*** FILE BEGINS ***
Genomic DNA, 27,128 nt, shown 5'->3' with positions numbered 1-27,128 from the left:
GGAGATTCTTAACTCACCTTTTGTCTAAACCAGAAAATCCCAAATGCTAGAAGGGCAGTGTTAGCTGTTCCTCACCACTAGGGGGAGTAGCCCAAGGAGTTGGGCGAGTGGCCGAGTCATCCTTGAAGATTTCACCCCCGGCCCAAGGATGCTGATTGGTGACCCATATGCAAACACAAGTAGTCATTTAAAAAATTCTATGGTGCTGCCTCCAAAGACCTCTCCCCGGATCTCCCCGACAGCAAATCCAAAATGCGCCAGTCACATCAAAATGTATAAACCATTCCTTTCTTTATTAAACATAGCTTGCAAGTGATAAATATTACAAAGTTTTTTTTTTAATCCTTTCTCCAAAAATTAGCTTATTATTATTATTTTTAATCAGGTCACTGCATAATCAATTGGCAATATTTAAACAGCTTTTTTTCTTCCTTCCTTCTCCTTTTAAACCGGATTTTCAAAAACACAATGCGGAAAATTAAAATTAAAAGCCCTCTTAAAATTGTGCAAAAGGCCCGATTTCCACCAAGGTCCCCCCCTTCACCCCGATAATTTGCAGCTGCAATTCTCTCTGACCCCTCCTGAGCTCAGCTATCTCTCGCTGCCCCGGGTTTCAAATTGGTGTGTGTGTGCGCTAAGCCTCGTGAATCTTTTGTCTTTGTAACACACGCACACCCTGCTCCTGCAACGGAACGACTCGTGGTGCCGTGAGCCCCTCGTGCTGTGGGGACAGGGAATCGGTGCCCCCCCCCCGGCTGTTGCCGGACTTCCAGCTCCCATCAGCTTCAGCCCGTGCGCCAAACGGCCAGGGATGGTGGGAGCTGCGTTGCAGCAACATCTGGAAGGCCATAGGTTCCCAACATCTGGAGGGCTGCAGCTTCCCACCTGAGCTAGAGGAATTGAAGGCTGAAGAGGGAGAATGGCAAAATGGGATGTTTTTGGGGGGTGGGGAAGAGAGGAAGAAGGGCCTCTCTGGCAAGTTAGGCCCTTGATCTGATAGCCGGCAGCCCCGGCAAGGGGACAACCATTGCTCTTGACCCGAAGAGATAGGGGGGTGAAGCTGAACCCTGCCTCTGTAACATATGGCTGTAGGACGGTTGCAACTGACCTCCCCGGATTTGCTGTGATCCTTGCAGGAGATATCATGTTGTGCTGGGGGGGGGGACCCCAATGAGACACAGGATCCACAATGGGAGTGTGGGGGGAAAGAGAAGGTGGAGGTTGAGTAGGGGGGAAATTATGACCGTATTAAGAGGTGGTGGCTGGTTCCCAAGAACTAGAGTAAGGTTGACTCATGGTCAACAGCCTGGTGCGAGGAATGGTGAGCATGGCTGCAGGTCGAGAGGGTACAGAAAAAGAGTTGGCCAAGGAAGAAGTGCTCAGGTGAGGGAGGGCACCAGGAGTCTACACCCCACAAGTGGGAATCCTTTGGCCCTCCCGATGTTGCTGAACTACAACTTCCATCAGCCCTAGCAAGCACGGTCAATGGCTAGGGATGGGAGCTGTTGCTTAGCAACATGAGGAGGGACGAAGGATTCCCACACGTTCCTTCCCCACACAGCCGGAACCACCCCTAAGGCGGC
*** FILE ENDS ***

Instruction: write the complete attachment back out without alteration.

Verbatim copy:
Genomic DNA, 27,128 nt, shown 5'->3' with positions numbered 1-27,128 from the left:
GGAGATTCTTAACTCACCTTTTGTCTAAACCAGAAAATCCCAAATGCTAGAAGGGCAGTGTTAGCTGTTCCTCACCACTAGGGGGAGTAGCCCAAGGAGTTGGGCGAGTGGCCGAGTCATCCTTGAAGATTTCACCCCCGGCCCAAGGATGCTGATTGGTGACCCATATGCAAACACAAGTAGTCATTTAAAAAATTCTATGGTGCTGCCTCCAAAGACCTCTCCCCGGATCTCCCCGACAGCAAATCCAAAATGCGCCAGTCACATCAAAATGTATAAACCATTCCTTTCTTTATTAAACATAGCTTGCAAGTGATAAATATTACAAAGTTTTTTTTTTAATCCTTTCTCCAAAAATTAGCTTATTATTATTATTTTTAATCAGGTCACTGCATAATCAATTGGCAATATTTAAACAGCTTTTTTTCTTCCTTCCTTCTCCTTTTAAACCGGATTTTCAAAAACACAATGCGGAAAATTAAAATTAAAAGCCCTCTTAAAATTGTGCAAAAGGCCCGATTTCCACCAAGGTCCCCCCCTTCACCCCGATAATTTGCAGCTGCAATTCTCTCTGACCCCTCCTGAGCTCAGCTATCTCTCGCTGCCCCGGGTTTCAAATTGGTGTGTGTGTGCGCTAAGCCTCGTGAATCTTTTGTCTTTGTAACACACGCACACCCTGCTCCTGCAACGGAACGACTCGTGGTGCCGTGAGCCCCTCGTGCTGTGGGGACAGGGAATCGGTGCCCCCCCCCCGGCTGTTGCCGGACTTCCAGCTCCCATCAGCTTCAGCCCGTGCGCCAAACGGCCAGGGATGGTGGGAGCTGCGTTGCAGCAACATCTGGAAGGCCATAGGTTCCCAACATCTGGAGGGCTGCAGCTTCCCACCTGAGCTAGAGGAATTGAAGGCTGAAGAGGGAGAATGGCAAAATGGGATGTTTTTGGGGGGTGGGGAAGAGAGGAAGAAGGGCCTCTCTGGCAAGTTAGGCCCTTGATCTGATAGCCGGCAGCCCCGGCAAGGGGACAACCATTGCTCTTGACCCGAAGAGATAGGGGGGTGAAGCTGAACCCTGCCTCTGTAACATATGGCTGTAGGACGGTTGCAACTGACCTCCCCGGATTTGCTGTGATCCTTGCAGGAGATATCATGTTGTGCTGGGGGGGGGGACCCCAATGAGACACAGGATCCACAATGGGAGTGTGGGGGGAAAGAGAAGGTGGAGGTTGAGTAGGGGGGAAATTATGACCGTATTAAGAGGTGGTGGCTGGTTCCCAAGAACTAGAGTAAGGTTGACTCATGGTCAACAGCCTGGTGCGAGGAATGGTGAGCATGGCTGCAGGTCGAGAGGGTACAGAAAAAGAGTTGGCCAAGGAAGAAGTGCTCAGGTGAGGGAGGGCACCAGGAGTCTACACCCCACAAGTGGGAATCCTTTGGCCCTCCCGATGTTGCTGAACTACAACTTCCATCAGCCCTAGCAAGCACGGTCAATGGCTAGGGATGGGAGCTGTTGCTTAGCAACATGAGGAGGGACGAAGGATTCCCACACGTTCCTTCCCCACACAGCCGGAACCACCCCTAAGGCGGC